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mystic

[mis-tik] /ˈmɪs tɪk/
adjective
1.
involving or characterized by esoteric, otherworldly, or symbolic practices or content, as certain religious ceremonies and art; spiritually significant; ethereal.
2.
of the nature of or pertaining to mysteries known only to the initiated:
mystic rites.
3.
of occult character, power, or significance:
a mystic formula.
4.
of obscure or mysterious character or significance.
5.
of or pertaining to mystics or mysticism.
noun
6.
a person who claims to attain, or believes in the possibility of attaining, insight into mysteries transcending ordinary human knowledge, as by direct communication with the divine or immediate intuition in a state of spiritual ecstasy.
7.
a person initiated into religious mysteries.
Origin
1275-1325
1275-1325; Middle English mystik < Latin mysticus < Greek mystikós, equivalent to mýst(ēs) an initiate into the mysteries + -ikos -ic; akin to myeîn to initiate, teach
Related forms
mysticity
[mi-stis-i-tee] /mɪˈstɪs ɪ ti/ (Show IPA),
noun
mysticly, adverb
antimystic, adjective, noun
nonmystic, adjective, noun
semimystic, adjective
unmystic, adjective

Mystic

[mis-tik] /ˈmɪs tɪk/
noun
1.
a section of Groton, in SE Connecticut: maritime museum.
Dictionary.com Unabridged
Based on the Random House Dictionary, © Random House, Inc. 2014.
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British Dictionary definitions for mystic

mystic

/ˈmɪstɪk/
noun
1.
a person who achieves mystical experience or an apprehension of divine mysteries
adjective
2.
another word for mystical
Word Origin
C14: via Latin from Greek mustikos, from mustēs mystery initiate; related to muein to initiate into sacred rites
Collins English Dictionary - Complete & Unabridged 2012 Digital Edition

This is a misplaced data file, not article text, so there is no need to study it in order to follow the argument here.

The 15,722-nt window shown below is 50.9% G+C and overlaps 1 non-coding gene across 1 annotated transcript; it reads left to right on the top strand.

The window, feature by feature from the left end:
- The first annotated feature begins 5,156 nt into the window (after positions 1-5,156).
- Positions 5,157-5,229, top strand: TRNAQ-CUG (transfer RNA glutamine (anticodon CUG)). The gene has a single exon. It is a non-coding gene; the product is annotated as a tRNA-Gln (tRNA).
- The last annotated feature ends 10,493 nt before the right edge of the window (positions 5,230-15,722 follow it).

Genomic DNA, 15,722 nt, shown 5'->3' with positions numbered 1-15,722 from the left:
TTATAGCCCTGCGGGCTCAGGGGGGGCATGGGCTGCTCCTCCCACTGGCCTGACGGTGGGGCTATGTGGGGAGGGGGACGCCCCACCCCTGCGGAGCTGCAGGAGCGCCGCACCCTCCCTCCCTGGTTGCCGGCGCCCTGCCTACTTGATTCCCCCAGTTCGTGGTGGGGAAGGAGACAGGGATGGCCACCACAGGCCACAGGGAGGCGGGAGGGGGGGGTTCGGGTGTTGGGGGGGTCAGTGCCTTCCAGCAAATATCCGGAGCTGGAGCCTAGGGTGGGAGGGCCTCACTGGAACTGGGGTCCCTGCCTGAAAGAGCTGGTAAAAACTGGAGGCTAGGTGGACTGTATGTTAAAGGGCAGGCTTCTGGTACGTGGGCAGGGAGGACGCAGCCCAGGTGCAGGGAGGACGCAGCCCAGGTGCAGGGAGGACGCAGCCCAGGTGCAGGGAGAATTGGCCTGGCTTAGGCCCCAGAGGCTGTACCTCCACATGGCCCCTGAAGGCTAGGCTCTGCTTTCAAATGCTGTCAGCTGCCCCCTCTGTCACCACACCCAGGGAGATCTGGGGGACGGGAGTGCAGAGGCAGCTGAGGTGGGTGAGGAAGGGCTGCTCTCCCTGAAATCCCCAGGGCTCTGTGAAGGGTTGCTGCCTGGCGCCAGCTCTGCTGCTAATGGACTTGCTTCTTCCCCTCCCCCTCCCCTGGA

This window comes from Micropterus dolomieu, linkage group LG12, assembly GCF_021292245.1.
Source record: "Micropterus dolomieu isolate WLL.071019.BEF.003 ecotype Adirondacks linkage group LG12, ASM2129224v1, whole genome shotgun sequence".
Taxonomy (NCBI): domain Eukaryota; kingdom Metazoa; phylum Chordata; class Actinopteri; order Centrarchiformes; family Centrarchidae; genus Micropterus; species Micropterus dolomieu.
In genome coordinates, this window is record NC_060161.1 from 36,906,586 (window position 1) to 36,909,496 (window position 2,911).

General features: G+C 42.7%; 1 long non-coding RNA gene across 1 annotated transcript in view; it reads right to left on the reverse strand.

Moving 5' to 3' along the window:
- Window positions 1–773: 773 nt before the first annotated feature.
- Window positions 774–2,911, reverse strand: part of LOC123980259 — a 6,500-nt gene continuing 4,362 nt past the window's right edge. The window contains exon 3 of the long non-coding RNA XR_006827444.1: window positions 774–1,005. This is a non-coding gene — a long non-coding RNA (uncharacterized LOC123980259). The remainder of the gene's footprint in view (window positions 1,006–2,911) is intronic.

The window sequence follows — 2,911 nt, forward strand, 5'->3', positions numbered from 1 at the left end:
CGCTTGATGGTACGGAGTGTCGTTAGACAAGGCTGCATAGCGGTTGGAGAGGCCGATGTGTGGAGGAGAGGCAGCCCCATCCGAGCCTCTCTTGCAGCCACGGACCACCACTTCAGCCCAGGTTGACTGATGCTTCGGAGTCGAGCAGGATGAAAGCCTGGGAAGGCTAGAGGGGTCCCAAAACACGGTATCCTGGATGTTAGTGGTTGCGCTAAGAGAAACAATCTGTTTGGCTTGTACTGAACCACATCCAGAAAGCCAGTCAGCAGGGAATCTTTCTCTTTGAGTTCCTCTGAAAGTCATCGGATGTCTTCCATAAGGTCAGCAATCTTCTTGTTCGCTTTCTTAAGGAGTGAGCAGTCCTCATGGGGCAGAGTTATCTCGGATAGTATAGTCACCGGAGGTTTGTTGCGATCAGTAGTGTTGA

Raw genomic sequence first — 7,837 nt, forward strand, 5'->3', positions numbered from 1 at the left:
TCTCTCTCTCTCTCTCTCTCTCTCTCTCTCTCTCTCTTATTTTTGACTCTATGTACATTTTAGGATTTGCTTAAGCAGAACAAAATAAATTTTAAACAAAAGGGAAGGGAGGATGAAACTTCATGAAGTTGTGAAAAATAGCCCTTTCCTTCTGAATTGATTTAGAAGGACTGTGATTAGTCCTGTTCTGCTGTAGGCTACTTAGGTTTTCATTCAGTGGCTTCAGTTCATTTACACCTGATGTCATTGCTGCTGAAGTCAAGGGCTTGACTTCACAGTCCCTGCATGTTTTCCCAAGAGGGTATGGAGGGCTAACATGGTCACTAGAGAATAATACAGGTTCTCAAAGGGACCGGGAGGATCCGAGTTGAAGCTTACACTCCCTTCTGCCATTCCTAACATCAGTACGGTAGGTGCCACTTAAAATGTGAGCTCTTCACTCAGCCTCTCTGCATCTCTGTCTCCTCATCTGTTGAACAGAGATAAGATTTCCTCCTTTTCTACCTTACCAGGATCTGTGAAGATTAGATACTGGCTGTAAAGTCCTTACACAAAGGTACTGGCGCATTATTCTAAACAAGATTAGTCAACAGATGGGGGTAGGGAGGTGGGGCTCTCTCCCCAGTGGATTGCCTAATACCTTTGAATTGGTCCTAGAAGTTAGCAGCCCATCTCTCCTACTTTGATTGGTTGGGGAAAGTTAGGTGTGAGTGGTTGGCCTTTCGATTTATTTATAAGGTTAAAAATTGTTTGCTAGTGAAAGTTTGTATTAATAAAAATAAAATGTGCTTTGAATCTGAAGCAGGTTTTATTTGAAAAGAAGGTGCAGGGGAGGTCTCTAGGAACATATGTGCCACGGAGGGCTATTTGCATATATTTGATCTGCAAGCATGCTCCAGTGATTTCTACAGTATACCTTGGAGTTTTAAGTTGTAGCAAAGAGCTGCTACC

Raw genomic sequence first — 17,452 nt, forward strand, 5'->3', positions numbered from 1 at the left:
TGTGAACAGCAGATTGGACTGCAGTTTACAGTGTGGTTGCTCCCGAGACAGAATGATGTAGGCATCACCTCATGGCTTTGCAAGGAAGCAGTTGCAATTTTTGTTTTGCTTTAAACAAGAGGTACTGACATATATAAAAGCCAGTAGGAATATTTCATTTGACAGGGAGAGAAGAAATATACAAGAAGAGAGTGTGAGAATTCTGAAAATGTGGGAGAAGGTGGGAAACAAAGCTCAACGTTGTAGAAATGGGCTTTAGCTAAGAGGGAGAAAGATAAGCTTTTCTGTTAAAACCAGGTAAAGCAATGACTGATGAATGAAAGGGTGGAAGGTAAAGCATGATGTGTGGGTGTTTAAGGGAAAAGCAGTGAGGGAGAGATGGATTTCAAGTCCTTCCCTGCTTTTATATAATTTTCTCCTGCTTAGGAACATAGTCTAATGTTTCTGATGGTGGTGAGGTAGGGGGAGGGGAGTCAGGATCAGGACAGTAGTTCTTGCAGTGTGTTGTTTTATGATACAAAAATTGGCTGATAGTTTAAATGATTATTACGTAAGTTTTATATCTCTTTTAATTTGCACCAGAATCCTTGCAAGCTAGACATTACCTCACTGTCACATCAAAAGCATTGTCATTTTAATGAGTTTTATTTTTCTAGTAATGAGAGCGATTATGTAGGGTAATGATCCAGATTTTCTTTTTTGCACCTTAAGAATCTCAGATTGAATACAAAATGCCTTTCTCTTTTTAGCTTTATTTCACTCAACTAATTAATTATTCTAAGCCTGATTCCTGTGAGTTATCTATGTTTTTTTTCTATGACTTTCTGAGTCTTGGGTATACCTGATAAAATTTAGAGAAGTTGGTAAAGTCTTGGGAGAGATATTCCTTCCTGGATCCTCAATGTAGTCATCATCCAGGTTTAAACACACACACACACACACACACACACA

© William Collins Sons & Co. Ltd. 1979, 1986 © HarperCollins
Publishers 1998, 2000, 2003, 2005, 2006, 2007, 2009, 2012
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Word Origin and History for mystic
adj.

late 14c., "spiritually allegorical, pertaining to mysteries of faith," from Old French mistique "mysterious, full of mystery" (14c.), or directly from Latin mysticus "mystical, mystic, of secret rites" (source also of Italian mistico, Spanish mistico), from Greek mystikos "secret, mystic, connected with the mysteries," from mystes "one who has been initiated" (see mystery (n.1)). Meaning "pertaining to occult practices or ancient religions" first recorded 1610s.

n.

"exponent of mystical theology," 1670s, from mystic (adj.). In Middle English, the noun meant "symbolic meaning, interpretation" (early 14c.).

Mystic

place name in Connecticut, U.S., deformed from Algonquian missituk "great tidal river," from missi "large" + -tuk "tidal river."

Online Etymology Dictionary, © 2010 Douglas Harper
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mystic in Technology
language
An early system on the IBM 704, IBM 650, IBM 1103 and 1103A.
[Listed in CACM 2(5):16, May 1959].
(1995-03-07)
The Free On-line Dictionary of Computing, © Denis Howe 2010 http://foldoc.org
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Encyclopedia Article for mystic

Mystic

historic resort village in the town (township) of Stonington, New London county, southeastern Connecticut, U.S. It lies at the mouth of the Mystic River, opposite West Mystic. Settled in 1654, its name was derived from the Indian missituk ("great tidal river"). From the 17th to the 19th century it was a noted shipbuilding and whaling centre. Fast clipper ships were built there, and from its shipyards the first regular ironclad vessel, Galena, was launched in 1861. Mystic Seaport, a museum-village, reconstructs the sailing ship era, exhibiting along its waterfront the 19th-century whaler Charles W. Morgan (1841) and other ships, including the square-rigged Joseph Conrad (1882). A unique row of old sea captains' houses is preserved. Denison Homestead (1717) is a museum displaying lifestyles from colonial times to 1900, and Olde Mistick Village is a colonial-style recreation and shopping complex. Mystic Aquarium features more than 6,000 specimens, and its Marine Theatre is known for its dolphin and sea lion shows

Learn more about Mystic with a free trial on Britannica.com
Encyclopedia Britannica, 2008. Encyclopedia Britannica Online.
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